The Director of Transport, Environment & Planning presented a report which proposed changes to City of York Council’s pavement café licensing guidance and process, following the completion of a review of the current licensing guidance, as approved by Executive on 28 July 2022 (Minute 19 of that meeting refers). 


The current guidance had been implemented under emergency government legislation in response to Covid, enabling pavement café areas to be licensed to cover the whole pavement in some streets where traffic was restricted.  While beneficial to businesses, this had had an impact on access.  Independent consultants Mima had been appointed in September to identify and review these issues.  Their report, produced after consultation with the disabled community, was attached at Annex A.  Options for the Executive in respect of pavement café location (Theme 1), updating the guidance document (Theme 2) and counter-terrorism training (Theme 3) were set out in paragraphs 33-35 of the officer report. Options not recommended are summarised briefly below:

·        Option 1b) – allow pavement cafes to take the whole footway in certain footstreets in pedestrianised hours.

·        Option 1c) – as above, but with temporary ramps.

·        Option 1d) – no long-term use of parking bays for pavement café licences.

·         Option 3a) – provision of additional information on the Protect Duty and its implications for licence holders and staff.


A letter summarising the options proposed had been sent to all pavement café licence holders and business groups on 9 and 10 November, inviting them to provide feedback.  Officers reported that they had received responses from 10 businesses to date, mostly in support of option 1b), and confirmed that they would collate any further responses received and inform Members before the Full Council meeting on 15 December.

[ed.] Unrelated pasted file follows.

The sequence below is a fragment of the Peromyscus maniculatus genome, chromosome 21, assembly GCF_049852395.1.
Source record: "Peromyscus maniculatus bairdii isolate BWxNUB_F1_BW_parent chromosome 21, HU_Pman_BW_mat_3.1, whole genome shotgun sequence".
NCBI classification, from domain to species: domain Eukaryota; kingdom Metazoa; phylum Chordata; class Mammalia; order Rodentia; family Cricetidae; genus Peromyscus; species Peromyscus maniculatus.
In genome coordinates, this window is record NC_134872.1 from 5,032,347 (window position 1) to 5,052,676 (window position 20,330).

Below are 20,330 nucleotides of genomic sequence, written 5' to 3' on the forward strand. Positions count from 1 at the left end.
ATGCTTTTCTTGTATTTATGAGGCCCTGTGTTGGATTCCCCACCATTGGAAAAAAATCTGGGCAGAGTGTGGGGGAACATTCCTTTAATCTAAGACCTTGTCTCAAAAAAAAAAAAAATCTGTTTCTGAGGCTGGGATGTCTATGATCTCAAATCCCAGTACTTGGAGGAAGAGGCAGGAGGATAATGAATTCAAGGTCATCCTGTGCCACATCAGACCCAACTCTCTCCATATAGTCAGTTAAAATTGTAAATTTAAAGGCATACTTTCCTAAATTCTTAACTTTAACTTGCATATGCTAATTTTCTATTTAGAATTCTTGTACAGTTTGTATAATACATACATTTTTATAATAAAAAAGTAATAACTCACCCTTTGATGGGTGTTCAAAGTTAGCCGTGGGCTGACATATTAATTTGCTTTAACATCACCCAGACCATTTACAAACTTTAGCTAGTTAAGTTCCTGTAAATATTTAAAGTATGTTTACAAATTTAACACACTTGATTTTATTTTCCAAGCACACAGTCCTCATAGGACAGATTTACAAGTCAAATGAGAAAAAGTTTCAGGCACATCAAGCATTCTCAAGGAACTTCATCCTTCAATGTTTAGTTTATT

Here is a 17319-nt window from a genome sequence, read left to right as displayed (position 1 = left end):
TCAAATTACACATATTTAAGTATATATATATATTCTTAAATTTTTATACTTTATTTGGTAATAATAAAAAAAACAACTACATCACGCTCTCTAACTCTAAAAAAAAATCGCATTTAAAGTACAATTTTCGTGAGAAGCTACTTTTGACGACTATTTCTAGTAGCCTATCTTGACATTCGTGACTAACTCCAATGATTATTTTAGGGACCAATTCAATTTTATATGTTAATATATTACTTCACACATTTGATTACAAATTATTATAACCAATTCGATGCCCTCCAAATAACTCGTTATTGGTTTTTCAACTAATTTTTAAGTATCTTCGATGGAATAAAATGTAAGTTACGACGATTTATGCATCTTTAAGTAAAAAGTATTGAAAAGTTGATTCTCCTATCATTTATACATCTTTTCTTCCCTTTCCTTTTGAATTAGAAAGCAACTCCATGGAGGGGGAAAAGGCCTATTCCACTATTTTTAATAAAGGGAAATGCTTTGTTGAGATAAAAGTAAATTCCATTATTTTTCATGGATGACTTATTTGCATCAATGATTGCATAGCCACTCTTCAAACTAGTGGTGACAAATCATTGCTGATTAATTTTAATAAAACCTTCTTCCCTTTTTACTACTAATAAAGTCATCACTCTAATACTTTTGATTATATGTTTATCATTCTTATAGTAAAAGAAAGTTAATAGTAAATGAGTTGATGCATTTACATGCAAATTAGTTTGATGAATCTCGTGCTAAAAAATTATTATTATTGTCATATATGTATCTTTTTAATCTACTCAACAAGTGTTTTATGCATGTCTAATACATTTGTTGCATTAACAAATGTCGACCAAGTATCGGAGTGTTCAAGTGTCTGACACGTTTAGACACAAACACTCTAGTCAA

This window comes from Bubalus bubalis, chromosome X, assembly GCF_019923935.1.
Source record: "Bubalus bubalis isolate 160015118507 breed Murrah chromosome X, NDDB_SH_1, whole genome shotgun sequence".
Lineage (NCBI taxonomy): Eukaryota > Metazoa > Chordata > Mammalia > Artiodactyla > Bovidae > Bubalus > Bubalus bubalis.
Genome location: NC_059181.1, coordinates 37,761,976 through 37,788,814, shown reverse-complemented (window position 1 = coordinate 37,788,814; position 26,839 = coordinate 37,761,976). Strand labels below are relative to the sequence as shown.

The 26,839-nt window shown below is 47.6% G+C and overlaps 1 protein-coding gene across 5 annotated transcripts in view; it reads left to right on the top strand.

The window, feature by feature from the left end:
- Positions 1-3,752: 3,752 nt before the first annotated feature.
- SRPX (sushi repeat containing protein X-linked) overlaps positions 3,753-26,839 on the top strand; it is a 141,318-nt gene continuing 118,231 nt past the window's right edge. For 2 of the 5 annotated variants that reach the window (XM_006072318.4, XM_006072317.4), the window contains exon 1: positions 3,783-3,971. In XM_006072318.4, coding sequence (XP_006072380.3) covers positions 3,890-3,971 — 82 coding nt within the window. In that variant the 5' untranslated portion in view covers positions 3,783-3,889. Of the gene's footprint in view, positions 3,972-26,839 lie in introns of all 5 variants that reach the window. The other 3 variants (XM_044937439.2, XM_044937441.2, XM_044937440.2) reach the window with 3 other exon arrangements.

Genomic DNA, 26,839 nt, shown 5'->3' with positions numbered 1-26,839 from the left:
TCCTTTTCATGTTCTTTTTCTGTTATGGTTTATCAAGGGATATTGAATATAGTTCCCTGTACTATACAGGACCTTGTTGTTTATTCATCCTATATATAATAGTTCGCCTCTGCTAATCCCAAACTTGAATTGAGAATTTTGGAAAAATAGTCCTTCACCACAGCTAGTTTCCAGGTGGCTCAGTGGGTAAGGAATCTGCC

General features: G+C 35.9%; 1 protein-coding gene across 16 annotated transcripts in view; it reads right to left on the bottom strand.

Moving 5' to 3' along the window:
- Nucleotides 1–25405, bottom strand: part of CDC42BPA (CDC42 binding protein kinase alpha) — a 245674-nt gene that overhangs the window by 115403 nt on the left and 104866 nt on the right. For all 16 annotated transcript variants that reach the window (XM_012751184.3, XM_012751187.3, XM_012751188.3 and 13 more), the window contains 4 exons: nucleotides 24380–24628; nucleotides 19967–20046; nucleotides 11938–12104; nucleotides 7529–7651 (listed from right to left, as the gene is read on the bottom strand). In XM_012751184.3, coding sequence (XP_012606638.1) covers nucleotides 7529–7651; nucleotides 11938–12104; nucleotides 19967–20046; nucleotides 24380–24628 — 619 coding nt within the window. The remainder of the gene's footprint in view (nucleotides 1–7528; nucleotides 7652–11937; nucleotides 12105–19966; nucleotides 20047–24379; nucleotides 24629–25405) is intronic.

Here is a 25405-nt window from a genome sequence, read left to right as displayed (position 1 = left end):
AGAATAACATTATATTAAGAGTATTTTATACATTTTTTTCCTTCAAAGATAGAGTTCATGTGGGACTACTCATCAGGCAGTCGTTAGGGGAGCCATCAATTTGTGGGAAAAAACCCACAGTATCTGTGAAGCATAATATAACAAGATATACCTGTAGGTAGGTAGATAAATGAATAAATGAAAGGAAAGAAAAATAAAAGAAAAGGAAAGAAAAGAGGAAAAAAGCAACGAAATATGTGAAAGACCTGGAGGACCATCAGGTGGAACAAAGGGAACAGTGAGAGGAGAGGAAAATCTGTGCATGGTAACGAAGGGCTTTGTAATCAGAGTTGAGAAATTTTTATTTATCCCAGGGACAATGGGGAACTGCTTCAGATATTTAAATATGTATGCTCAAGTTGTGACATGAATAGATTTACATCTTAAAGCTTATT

In response to matters raised under Public Participation, officers confirmed that enforcement, and helping businesses to comply with licensing conditions, was a priority.  The Executive Members for Economy & Strategic Planning and Transport having spoken in support of the recommended options, it was


Recommended:  (i)      That the following changes be made to local guidance used in the determining of pavement café licenses under the Business and Planning Act 2020:

a)  Cafés only allowed on footways if 1.5m width remains for people to get past (width increased to 2m in high footfall areas, for example busy junctions, near bus stops, etc). In footstreets with access level between footways and carriageway (for example Coney Street), licences may be issued for pavement cafes to cover the full width of the footway. If a licence is refused under the Business and Planning Act it would be possible for the applicant to use the planning permission process (and licensing under Highways Act Part 7A) to seek permission for a pavement café area. If a permission and a licence were to be granted under this process, adequate access mitigations would be conditioned through the planning permission on a case-by-case basis and all costs associated with required highway improvements would need to be borne by the applicant.